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Monday, November 29, 2021

Death row prisoner saved hours before execution after Oklahoma governor pardoned

Oklahoma Governor Kevin Stitt on Thursday commuted the death sentence on Julius Jones, who was sentenced to death, just hours before he was due to die.

The Republican governor intervened less than four hours before Jones, 41, was to be executed by lethal injection at Oklahoma State Prison in McAlester.

“After prayerfully considering and studying the materials submitted by all parties to this case, I decided to commute Julius Jones’s sentence to life imprisonment without parole,” the governor said in a statement.

Stitt issued a decree to this effect on the condition that Jones would never again be eligible to apply for commutation, pardon, or parole.

The crowd of Jones supporters erupted into loud applause and applause at the Oklahoma Capitol when the decision was announced just after noon. Meanwhile, over 100 supporters gathered outside the McAlester prison erupted into applause.

Julius Jones supporters rally outside Oklahoma State Prison in McAlester, Oklahoma, November 18, 2021 (Reese Gorman / Norman Transcript via AP)

Jones was sentenced to death in 2002 after Paul Howell, an insurance company manager, was killed in 1999 in a car theft.

Jones said he was framed by a real killer, a high school friend and co-accused who was a key witness against him. He and his family claim that he was at home the night of Howell’s murder, dining and playing games with his siblings, and that the jury never heard this information at trial.

Information from the court records shows that witnesses identified Jones as the shooter and placed him with Howell’s stolen car. Specifically, Howell’s sister, Megan Toby, testified before the State Pardon and Parole Board that she saw Jones shoot her brother on his parents’ driveway in the Oklahoma City suburb of Edmond.

“We know Governor Stitt had a difficult decision to make,” the Howell family said in a statement Thursday. “We are comforted that his decision confirmed Julius Jones’s guilt and that he was not eligible to file or be considered for a commutation, pardon, or parole for the rest of his life.”

The Jones case came to prominence after the 2018 three-part documentary The Last Defense highlighted his plea of ​​innocence and attracted the attention of numerous sports personalities such as NBA stars Russell Westbrook, Blake Griffin and Trey Young, as well as NFL quarterback Baker. … Mayfield, who kept urging Stitt to commute Jones’ death sentence.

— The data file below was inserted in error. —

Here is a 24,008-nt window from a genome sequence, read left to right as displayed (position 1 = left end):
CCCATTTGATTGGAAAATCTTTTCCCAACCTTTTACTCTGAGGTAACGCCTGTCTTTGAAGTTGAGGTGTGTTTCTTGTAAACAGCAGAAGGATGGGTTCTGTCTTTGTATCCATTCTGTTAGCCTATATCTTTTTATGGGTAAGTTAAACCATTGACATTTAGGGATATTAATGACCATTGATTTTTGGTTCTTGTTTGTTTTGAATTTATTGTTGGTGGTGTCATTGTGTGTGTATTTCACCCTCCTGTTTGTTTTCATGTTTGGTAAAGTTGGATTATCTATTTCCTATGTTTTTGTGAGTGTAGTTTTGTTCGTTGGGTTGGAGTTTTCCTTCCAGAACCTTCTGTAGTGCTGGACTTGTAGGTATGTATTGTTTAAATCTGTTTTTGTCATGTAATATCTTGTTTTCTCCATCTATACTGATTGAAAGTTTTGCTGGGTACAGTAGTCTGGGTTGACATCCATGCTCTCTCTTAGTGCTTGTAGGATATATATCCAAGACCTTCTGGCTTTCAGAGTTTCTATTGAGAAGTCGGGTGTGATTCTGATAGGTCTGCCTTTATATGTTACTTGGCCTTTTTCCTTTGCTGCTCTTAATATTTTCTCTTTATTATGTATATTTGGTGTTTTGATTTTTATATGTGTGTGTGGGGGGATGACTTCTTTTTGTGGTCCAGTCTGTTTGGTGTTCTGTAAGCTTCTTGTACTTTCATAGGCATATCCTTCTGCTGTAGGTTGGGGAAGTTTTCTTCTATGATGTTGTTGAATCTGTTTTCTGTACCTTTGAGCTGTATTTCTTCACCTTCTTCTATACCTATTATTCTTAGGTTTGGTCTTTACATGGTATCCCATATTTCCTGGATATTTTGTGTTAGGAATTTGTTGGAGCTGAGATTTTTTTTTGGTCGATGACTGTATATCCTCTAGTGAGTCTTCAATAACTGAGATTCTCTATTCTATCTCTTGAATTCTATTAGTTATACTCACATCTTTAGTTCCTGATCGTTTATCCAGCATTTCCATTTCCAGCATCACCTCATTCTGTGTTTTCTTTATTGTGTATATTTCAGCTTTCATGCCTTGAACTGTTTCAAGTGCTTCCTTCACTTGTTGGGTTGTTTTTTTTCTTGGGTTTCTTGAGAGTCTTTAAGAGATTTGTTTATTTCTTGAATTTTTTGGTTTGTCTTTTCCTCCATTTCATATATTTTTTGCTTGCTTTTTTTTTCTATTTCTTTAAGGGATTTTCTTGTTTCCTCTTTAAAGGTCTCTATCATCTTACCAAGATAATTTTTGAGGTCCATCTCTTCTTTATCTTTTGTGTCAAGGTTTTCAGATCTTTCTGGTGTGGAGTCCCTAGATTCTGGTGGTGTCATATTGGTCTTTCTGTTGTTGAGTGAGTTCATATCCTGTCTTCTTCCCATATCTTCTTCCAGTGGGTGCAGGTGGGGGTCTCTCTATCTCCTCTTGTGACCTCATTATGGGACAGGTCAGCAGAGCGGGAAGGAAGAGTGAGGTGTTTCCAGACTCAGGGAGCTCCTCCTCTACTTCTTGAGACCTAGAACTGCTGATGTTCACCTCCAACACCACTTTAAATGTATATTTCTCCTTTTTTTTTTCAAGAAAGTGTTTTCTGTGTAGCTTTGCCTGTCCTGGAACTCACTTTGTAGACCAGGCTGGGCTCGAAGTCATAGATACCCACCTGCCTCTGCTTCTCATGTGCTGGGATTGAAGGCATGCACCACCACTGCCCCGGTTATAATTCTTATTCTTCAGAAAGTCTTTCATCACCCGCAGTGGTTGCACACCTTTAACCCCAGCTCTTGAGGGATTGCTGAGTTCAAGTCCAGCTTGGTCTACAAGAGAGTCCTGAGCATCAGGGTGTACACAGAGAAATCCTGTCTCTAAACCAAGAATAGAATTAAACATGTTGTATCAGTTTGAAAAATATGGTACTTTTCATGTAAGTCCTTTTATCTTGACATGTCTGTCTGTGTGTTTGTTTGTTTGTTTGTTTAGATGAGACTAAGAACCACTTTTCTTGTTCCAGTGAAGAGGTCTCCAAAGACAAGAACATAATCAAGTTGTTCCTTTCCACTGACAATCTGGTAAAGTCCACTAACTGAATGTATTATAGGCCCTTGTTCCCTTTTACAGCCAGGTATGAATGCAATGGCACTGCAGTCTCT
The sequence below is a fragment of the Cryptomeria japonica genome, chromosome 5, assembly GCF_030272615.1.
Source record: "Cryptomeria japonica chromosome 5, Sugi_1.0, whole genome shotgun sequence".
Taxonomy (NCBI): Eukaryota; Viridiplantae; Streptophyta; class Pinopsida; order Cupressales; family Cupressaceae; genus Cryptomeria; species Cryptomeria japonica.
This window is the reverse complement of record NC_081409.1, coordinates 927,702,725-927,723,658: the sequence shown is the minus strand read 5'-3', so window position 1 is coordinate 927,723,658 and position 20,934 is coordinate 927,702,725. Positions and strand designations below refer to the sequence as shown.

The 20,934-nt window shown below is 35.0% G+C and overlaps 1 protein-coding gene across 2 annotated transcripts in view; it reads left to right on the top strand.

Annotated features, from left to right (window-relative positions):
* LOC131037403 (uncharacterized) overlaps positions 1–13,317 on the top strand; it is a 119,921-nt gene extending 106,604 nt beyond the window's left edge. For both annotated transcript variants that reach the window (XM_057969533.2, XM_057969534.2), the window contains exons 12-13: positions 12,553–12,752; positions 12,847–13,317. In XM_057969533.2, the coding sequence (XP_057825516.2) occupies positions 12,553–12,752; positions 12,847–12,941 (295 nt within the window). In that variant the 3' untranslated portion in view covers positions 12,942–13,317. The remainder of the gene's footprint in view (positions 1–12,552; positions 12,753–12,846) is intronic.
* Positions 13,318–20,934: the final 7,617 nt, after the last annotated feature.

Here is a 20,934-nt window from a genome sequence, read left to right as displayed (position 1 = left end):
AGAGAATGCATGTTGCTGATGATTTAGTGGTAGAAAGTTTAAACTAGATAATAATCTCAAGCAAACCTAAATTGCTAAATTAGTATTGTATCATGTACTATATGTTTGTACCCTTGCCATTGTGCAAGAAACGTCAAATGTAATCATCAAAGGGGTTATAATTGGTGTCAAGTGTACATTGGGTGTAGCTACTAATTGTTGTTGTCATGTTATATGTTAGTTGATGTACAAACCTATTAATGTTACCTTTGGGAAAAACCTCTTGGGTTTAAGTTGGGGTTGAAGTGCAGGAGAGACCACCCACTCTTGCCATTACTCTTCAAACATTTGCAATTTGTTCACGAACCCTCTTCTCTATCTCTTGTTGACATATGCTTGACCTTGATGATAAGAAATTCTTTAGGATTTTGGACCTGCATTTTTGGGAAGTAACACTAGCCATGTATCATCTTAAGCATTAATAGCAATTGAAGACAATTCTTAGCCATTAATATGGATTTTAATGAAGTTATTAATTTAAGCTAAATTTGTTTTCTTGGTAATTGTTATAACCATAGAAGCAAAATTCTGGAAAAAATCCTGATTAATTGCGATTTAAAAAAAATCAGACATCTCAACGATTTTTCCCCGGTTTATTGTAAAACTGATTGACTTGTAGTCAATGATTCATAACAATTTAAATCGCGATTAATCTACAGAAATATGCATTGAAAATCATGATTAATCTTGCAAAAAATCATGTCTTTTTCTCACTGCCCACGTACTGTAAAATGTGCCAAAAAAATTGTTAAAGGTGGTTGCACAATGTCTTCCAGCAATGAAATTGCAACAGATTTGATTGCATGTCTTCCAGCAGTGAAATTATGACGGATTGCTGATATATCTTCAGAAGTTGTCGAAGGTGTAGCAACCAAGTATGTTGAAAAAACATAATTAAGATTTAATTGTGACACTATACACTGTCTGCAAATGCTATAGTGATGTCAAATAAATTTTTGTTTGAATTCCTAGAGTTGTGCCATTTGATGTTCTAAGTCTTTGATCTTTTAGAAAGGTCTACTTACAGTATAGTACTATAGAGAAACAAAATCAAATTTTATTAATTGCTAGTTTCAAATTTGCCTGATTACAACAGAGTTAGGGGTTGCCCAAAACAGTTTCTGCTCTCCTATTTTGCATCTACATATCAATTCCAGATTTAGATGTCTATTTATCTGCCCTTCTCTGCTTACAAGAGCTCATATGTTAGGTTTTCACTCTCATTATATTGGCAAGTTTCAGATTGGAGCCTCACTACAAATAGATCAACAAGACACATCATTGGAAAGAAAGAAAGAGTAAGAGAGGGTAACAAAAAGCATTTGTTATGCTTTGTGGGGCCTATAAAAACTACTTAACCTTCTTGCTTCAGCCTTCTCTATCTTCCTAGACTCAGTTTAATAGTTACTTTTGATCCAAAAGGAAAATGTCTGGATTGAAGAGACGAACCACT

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A DNA test initiated by Jones’ defense team that same year further linked it to the 1999 murder. Investigators found the murder weapon, wrapped in a scarf with Jones’ DNA, in the attic above his bedroom. But Jones claimed in his replacement application that the gun and handkerchief were planted there by a real killer who visited Jones’ home after the murder.

Oklahoma District Attorney David Prater and former Attorney General Mike Hunter have previously said there is compelling evidence against Jones.

Oklahoma’s current attorney general, John O’Connor, said Thursday that he respects Stitt’s decision to commute the sentence, but remains convinced of Jones’ guilt.

“We are very disappointed that, after 22 years, four appeals, including 13 appeals judges, investigators, prosecutors, juries and a judge, have been canceled,” O’Connor said.

Demetrius Minor, national manager of the death penalty Conservatives, thanked the governor for pardoning Jones.

“We thank Governor Stitt for pardoning Julius Jones,” Minor said in an email statement. “However, this does not negate the fact that the death penalty is an unfortunate policy marked by serious mistakes. Along with unsuccessful executions, it should not be forgotten that more than 185 people were released from death row as a result of inappropriate sentences. As conservatives, we will continue to fight this costly, uncontrolled government that is shrouded in mystery. ”

Reality TV star Kim Kardashian West also called on Stitt to commute Jones’ sentence. On Thursday, she thanked Stitt and the state parole board, saying: Twitter“I am so grateful to everyone who used their voice and helped save Julius’s life today.”

In October, Oklahoma carried out the state’s first execution in six years of a prisoner sentenced to death, following a moratorium on executions over fears of lethal injection.

The Associated Press contributed to this report.

Mimi Nguyen Lee

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Mimi Nguyen Lee is a world news reporter based in Australia. She holds a BA in Optometry and Vision. Contact her at [email protected]

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